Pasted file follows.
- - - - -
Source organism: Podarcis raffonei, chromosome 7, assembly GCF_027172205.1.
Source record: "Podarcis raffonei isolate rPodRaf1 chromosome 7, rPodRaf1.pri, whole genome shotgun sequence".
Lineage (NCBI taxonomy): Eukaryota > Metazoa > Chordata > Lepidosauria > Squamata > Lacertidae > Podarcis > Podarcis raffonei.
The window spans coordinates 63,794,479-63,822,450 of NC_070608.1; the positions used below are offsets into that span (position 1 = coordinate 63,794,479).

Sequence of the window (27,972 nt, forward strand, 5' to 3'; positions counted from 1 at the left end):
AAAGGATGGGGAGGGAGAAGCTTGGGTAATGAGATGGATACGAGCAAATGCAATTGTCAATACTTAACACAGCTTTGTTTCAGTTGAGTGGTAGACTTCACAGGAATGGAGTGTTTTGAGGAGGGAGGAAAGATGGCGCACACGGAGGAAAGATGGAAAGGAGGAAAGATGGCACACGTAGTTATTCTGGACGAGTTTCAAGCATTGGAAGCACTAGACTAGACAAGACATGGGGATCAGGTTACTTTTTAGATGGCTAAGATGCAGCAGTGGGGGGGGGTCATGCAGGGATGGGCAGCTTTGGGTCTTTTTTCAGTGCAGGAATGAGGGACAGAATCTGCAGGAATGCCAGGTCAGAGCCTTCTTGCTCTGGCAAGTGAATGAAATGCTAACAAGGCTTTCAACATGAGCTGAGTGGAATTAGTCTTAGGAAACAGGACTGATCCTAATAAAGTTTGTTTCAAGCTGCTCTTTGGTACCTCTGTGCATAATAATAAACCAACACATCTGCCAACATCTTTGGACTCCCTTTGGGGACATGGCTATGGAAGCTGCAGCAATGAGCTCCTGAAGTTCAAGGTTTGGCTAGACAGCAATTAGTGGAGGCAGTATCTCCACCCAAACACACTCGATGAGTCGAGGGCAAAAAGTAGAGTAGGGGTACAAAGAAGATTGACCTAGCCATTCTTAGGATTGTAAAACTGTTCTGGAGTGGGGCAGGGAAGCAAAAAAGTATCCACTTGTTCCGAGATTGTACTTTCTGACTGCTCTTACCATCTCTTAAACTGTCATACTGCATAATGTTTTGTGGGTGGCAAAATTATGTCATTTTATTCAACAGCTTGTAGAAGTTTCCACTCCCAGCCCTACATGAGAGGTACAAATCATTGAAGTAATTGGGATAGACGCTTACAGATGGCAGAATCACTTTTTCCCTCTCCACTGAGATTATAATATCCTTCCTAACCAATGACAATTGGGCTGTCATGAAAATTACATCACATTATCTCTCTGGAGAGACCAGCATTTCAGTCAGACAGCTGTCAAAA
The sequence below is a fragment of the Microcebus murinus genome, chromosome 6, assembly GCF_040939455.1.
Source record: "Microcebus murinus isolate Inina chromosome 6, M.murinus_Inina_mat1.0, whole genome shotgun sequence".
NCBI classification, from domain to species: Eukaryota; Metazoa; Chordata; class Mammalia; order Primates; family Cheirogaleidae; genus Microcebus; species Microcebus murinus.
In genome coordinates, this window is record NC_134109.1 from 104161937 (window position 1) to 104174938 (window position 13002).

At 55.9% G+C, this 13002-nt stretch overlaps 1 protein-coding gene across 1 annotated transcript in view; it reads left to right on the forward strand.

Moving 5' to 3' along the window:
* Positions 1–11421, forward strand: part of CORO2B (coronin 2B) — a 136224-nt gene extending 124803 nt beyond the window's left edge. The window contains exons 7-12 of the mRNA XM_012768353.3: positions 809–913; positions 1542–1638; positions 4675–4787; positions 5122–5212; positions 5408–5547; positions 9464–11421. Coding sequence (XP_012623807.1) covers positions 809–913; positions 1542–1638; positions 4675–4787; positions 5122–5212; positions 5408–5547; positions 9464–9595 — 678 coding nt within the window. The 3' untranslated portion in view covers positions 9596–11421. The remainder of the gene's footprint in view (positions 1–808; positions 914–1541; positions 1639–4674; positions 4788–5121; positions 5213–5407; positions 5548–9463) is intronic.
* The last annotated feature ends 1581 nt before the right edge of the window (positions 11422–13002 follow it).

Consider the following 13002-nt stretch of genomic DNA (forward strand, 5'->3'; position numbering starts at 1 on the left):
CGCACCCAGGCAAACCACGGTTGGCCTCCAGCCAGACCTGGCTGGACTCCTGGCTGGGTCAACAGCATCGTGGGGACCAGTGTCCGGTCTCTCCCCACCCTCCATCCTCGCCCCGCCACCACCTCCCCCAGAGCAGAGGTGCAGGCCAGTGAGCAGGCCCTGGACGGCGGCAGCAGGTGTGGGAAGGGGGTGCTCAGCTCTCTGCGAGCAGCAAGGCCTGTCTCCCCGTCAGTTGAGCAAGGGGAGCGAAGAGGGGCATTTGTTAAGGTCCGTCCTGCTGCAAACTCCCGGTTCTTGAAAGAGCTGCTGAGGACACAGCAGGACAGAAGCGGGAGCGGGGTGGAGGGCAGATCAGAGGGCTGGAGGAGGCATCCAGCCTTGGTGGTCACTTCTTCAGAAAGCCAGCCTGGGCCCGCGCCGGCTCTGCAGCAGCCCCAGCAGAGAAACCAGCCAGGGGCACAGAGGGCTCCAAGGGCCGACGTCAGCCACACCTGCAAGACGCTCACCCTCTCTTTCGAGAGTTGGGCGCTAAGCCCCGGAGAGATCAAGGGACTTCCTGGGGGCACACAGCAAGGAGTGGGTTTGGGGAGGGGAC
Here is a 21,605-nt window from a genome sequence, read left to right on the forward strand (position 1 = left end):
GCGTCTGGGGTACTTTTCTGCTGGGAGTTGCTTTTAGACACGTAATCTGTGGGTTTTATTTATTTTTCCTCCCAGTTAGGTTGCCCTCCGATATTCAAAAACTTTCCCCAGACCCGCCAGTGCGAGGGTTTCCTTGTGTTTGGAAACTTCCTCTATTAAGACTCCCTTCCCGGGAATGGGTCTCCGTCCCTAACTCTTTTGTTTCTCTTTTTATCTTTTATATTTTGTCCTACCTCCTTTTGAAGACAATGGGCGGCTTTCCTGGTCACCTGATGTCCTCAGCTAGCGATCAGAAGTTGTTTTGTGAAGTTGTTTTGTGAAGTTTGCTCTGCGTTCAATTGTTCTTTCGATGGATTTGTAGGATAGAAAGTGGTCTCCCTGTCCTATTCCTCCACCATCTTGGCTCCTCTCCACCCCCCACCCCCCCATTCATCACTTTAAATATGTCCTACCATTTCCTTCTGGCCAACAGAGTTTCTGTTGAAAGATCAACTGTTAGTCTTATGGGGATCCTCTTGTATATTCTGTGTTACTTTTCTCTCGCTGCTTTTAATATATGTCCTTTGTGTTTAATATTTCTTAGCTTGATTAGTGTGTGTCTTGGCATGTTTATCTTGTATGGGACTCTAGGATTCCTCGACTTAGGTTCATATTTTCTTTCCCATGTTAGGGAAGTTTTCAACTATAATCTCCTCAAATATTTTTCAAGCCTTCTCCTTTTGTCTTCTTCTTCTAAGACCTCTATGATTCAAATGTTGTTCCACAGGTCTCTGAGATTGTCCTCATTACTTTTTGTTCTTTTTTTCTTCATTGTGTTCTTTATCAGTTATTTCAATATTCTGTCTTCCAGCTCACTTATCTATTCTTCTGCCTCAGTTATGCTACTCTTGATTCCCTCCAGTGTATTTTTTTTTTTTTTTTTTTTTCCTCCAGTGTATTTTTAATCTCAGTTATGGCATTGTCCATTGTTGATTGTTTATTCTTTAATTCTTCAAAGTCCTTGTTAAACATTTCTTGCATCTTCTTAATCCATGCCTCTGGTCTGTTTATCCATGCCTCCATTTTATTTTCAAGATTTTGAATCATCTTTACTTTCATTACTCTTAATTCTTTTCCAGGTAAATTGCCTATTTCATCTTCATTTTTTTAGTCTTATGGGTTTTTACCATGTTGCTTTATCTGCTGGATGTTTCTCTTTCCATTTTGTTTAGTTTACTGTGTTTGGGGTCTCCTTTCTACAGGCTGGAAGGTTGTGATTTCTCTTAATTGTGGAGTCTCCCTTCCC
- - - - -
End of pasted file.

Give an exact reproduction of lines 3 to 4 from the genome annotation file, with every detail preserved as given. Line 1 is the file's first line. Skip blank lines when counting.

Lineage (NCBI taxonomy): Eukaryota > Metazoa > Chordata > Lepidosauria > Squamata > Lacertidae > Podarcis > Podarcis raffonei.
The window spans coordinates 63,794,479-63,822,450 of NC_070608.1; the positions used below are offsets into that span (position 1 = coordinate 63,794,479).